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What Is the Diagnostic Criteria for Atopic Dermatitis?

Atopic dermatitis (AD) is a relapsing skin condition that doesn’t look exactly the same on everyone. Some people just have redness, dry skin, and itchiness, while others have papules, blisters, or weepy skin. Over time, some people with AD develop thickened skin, called lichenified skin.

The American Academy of Dermatology (AAD) has developed diagnostic guidelines to help doctors properly diagnose AD. These clinical recommendations were determined by an extensive review of the published data, as well as consideration of other, previously published diagnostic criteria.1

Essential features of atopic dermatitis

The AAD diagnostic guidelines have identified the following essential features which must be present to classify a skin condition as AD:

The age-specific patterns of AD have been identified as:

  • In infants and young children: eczema on facial, neck, and extensor (outer surfaces of the limbs) surfaces
  • In any age, current or previous eczema on flexural (inner surfaces of the joints, like the inner crease of the elbow or knee) surfaces1

Important features of atopic dermatitis

In addition to the essential features identified by the AAD guidelines, the following important features are seen in most cases and add support to the diagnosis of AD:

  • Early age of onset
  • Atopy, or a genetic predisposition to develop an allergy, which may be personal or family history; some people with AD also have immunoglobulin E (IgE) reactivity*
  • Xerosis, or dry skin1

*IgE reactivity – Immunoglobulin is a type of protein that is part of the immune system and that acts as an antibody to attach and destroy foreign substances. There are five different types of immunoglobulin, and the IgE protein is found in increased levels in people with allergy. IgE causes the body to release histamine when it comes into contact with an allergen.2,3

Associated features of atopic dermatitis

The AAD diagnostic guidelines for AD have identified associated features that may help suggest AD but are too nonspecific to be used for defining the condition because they are also symptoms of other skin conditions.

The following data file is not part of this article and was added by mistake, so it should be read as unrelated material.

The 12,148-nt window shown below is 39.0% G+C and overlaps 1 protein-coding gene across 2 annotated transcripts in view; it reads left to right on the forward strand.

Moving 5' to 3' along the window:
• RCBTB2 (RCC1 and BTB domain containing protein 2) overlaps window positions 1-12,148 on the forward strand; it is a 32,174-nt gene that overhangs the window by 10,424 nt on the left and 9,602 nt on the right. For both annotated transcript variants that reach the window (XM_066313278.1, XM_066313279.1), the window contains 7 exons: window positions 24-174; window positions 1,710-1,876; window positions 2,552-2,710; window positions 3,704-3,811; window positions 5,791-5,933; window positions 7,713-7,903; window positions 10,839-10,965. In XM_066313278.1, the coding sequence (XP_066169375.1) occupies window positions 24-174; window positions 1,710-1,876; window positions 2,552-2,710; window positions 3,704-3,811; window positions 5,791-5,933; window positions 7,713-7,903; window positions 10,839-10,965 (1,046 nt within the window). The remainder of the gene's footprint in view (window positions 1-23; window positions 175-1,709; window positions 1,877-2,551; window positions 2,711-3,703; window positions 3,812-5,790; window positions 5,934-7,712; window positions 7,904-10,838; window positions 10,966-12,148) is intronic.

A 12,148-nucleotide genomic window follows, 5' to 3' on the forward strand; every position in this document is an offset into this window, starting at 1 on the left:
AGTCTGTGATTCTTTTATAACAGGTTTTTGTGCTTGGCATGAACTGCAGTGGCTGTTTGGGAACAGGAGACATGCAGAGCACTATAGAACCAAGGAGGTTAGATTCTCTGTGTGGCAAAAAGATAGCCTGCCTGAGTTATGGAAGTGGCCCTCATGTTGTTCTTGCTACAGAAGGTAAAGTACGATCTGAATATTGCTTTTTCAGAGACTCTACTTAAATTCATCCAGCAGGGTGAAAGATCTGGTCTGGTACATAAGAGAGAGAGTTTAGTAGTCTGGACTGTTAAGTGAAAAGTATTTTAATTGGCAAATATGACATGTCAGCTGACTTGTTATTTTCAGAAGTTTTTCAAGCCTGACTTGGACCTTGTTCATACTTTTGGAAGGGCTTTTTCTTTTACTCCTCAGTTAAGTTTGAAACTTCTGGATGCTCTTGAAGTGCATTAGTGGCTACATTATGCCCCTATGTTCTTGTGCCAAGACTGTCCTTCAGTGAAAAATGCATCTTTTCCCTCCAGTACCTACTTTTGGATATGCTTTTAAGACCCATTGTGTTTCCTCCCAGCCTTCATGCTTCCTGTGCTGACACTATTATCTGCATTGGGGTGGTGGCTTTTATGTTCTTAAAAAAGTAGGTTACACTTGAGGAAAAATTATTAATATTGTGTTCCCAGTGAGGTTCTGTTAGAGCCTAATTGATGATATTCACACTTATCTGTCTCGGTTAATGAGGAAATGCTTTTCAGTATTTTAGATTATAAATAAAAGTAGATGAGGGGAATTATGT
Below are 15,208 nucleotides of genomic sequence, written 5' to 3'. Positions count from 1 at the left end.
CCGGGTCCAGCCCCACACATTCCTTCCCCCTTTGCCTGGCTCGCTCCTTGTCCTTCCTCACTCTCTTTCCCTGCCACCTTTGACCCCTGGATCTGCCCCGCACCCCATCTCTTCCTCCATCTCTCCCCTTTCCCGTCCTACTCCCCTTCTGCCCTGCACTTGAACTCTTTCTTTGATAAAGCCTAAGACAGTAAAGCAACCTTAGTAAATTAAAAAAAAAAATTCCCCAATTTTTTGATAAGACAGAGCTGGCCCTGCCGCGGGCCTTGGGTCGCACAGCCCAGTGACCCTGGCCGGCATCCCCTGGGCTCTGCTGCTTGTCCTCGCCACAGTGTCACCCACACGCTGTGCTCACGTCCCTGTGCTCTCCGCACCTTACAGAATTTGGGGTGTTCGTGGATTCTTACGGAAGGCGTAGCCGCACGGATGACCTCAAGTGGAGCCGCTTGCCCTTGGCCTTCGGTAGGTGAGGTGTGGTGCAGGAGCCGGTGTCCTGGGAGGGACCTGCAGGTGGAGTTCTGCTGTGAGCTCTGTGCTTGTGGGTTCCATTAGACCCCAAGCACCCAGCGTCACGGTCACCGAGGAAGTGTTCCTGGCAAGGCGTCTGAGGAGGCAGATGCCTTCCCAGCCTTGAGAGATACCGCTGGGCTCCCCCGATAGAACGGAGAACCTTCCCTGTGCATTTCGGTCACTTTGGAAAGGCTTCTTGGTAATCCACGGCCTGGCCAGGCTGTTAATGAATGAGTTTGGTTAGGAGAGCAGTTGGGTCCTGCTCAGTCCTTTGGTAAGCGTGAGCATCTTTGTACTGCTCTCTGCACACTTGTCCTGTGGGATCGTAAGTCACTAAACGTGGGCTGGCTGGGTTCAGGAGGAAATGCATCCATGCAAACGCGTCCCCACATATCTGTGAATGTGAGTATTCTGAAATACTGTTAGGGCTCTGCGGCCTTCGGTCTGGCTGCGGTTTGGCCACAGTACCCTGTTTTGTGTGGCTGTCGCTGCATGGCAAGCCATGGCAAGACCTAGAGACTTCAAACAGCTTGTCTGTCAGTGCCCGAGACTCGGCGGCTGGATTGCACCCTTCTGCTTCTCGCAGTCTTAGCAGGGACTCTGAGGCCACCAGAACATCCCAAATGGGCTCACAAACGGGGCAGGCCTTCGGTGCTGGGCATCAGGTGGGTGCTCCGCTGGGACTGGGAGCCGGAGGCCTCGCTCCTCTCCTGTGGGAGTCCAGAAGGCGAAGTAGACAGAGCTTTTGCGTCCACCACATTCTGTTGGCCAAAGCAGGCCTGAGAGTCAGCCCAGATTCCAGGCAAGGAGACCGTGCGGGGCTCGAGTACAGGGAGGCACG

The associated features include:

Exclusionary conditions

The AAD guidelines recommend that a diagnosis of AD also depends on excluding other conditions, such as:

  • Scabies
  • Seborrheic dermatitis
  • Contact dermatitis (irritant or allergic)
  • Ichthyoses
  • Cutaneous T-cell lymphoma
  • Psoriasis
  • Photosensitivity dermatoses
  • Immune deficiency diseases
  • Erythroderma of other causes1

Disease severity and quality of life assessment for atopic dermatitis

There is no single, “gold standard” measurement for disease severity or quality of life assessment for AD. Several different tools exist and are used in clinical trials and research. The different features of the disease, as well as the extent or amount of skin affected, generally measure disease severity.

Quality of life can be assessed by a physician questioning the patient (or the parents of a young child) about itch, sleep, impact of the condition on daily activities, and the persistence of the disease. The intensity of itch experienced is a highly subjective measure. Parents of young children or older individuals with AD can measure this for themselves using a simple rating, such as 1 to 5 with 1 being no or mild itch and 5 being severe itch.1

Emily Downward | June 2016
  1. Eichenfield LF, Tom WL, Chamilin SL, et al. Guidelines of care for the management of atopic dermatitis. Journal of the American Academy of Dermatology. 2014;70:338-351.
  2. Merriam-Webster dictionary. Accessed online on 4/8/17 at https://www.merriam-webster.com/dictionary/atopy.
  3. Medical dictionary. Accessed online on 4/8/17 at http://medical-dictionary.thefreedictionary.com/immunoglobulin.